Through the Looking Glass…

If you read all the stuff written about narcissists online at some point you’ll come across the concept of Flying Monkeys – which is a pejorative term to describe people who are used (often as weapons) by narcissists to bolster their side of a story against the person on the other side of the story with whom the narcissist is competing against (which to a narcissist may = war).


flying monkey types


I don’t really like the term Flying Monkeys, because this makes the people who are labeled that way seem like the minions of an evil villain,

and although it can seem as though your narcissist is an evil villain and all the people siding with the narcissist are their minions,

which in certain instances is what is going on,

and although seeing things that way can be helpful if you’re on the receiving end of a narcissist’s campaign against you,

because you need to see things as they are rather than as you wish they weren’t,

it can make you think and feel yourself into a powerless, helpless and desperate corner.

I’ve been in that desperate corner more times than I can, and care to, remember.

You do some really stupid things when you’re there, your thinking is so confused (mostly by fear, sometimes by anger – which is trying to protect you from fear) that you make bad decisions if you can make any decisions at all, and your feeling is… a constant screaming which drowns out logic making you more prone to be as illogical as the narcissist is telling everyone that you are.

The thing about Flying Monkeys is…

that if you’ve been in a relationship (of any kind) with a narcissist you’ve probably been one.

And when you were a Flying Monkey you did not experience yourself as the minion of an evil villain, you most likely saw yourself as heroic in helping someone who needed your assistance. You were rescuing a puppy being bullied by nasty children. You were being the knight in shining armor to a damsel in distress. Supporting a teammate. Doing for someone else what you’d hope someone else would do for you – have your back. Being a good human in a bad situation, restoring your faith in humanity (yours).

You’d be shocked if what you did was perceived as being the opposite of what you thought it was… and if later on you realised that you were used to harm a good person (who at the time you were certain was a bad person) by a bad person (who at the time you thought was a good person) you’d be ashamed, feel guilty, and regret what you did, wishing you could get a do-over now that you’re aware of all the information which wasn’t available to you at the time.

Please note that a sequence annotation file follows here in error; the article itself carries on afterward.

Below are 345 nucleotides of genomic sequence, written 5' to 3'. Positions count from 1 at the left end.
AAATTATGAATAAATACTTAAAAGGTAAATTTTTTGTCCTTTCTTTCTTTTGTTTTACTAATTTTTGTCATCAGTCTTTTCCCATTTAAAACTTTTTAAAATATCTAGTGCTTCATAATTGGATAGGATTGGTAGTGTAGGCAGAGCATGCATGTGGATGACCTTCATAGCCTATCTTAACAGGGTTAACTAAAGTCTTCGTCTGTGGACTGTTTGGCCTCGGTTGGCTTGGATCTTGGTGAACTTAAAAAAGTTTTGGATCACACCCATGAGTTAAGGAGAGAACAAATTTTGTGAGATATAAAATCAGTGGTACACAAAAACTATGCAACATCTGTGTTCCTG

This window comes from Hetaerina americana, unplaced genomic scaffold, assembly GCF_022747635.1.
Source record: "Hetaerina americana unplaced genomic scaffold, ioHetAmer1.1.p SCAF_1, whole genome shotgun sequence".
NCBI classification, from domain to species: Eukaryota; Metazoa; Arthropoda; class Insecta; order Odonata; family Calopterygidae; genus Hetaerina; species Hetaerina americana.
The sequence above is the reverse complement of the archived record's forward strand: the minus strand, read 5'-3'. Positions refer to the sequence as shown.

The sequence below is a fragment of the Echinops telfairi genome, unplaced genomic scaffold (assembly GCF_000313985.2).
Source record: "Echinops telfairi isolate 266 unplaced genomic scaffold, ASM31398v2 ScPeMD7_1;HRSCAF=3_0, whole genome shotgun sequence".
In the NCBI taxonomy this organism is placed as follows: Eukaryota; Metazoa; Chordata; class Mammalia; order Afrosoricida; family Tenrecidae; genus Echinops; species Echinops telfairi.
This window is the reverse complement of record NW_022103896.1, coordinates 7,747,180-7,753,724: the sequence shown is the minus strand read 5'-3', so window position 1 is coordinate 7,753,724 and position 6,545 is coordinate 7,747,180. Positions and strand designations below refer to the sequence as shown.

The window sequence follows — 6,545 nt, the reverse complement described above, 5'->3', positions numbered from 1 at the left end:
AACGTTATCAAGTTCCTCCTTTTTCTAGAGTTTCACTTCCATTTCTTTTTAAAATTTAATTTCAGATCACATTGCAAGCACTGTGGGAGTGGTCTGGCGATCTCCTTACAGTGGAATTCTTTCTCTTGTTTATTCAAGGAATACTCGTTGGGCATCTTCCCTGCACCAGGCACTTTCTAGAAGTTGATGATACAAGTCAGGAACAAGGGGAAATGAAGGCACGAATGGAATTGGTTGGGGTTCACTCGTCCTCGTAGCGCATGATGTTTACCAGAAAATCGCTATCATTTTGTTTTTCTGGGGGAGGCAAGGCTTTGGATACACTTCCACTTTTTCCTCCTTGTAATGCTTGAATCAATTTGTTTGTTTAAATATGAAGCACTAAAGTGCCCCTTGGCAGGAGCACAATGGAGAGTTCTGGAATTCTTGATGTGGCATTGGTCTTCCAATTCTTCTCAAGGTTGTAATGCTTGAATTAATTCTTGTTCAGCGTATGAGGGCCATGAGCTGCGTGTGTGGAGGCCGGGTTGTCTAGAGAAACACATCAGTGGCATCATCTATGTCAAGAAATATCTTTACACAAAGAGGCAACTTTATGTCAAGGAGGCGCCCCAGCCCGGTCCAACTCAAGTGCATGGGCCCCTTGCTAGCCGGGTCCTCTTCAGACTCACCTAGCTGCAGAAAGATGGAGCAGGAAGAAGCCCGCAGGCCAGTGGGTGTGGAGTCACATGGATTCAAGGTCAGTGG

I’ve done some very shitty things while under the influence of narcissists… just as I’ve done some really stupid things while stuck in a desperate corner trying to fend off narcissists, their shitstorm, and their Flying Monkeys.

Strangely enough, one of the things I regret the most was being so angry at my narcissists’ Flying Monkeys that I couldn’t see… their position and their reasons for doing what they were doing to me on behalf of my narcissists more clearly.

I did have instances where I could see it,

such as when I’d notice during a ceasefire between Flying Monkeys that the narcissists were getting along fine and dandy with each other while everyone else was fighting the battle they had started (but for some reason they were no longer fighting with each other, perhaps because all they needed to get along was for everyone else to not get along then they could compare themselves to all of us and be different, special – look at those idiots fighting over some tiny insignificant squabble we had, aren’t they cute), but the fog returned with a vengeance and covered those instances of awareness up more often than not.


“A man who procrastinates in his choosing will inevitably have his choice made for him by circumstance.”
― Hunter S. Thompson


I hated them… but they didn’t deserve to be hated.

I hated them for making a complicated situation even more complicated due to their interference and lack of knowledge (they were only informed by a small portion of one side of the whole story, and the small portion they were given was tailored to suit their own personal story to get them involved).

I hated them… because they were the Flying Monkeys of the narcissist with who the narcissist for who I was a Flying Monkey was at war. So there’s that really ugly detail to consider. I, too, was only informed by a small portion of one side of the whole story and that small portion was tailored to suit my own personal story to get me involved).

But since the narcissists at war in my life were my parents… and I thought I knew the whole story… at least more of it than others who weren’t as much of an insider as I was…

I hated them… because I hated myself.

Narcissists are rather adept at getting other people to help them (and getting those others to blame themselves when the shit which goes with helping them hits the fan and then your face – never the narcissist’s face), and making those they get to help them feel good about what they are doing (do you know why you feel good about it? Because you’re doing for them what you wish someone would do for you but no one ever does because unlike the narcissist you’re rubbish at getting people to help you).


Flying Monkey


If I hadn’t hated the Flying Monkeys so much, if I’d understood them better, where they were coming from and so on… their position was so close to mine… then my hate for them wouldn’t have made things so much worse for myself, and… we Flying Monkeys might have teamed up to help each other and ourselves (that’s a pipe dream which is nonsense, but there’s a lot to be learned from things like that… like asking ourselves why we’re really fighting, and could we not perhaps get along if we stopped reacting so much to stimuli).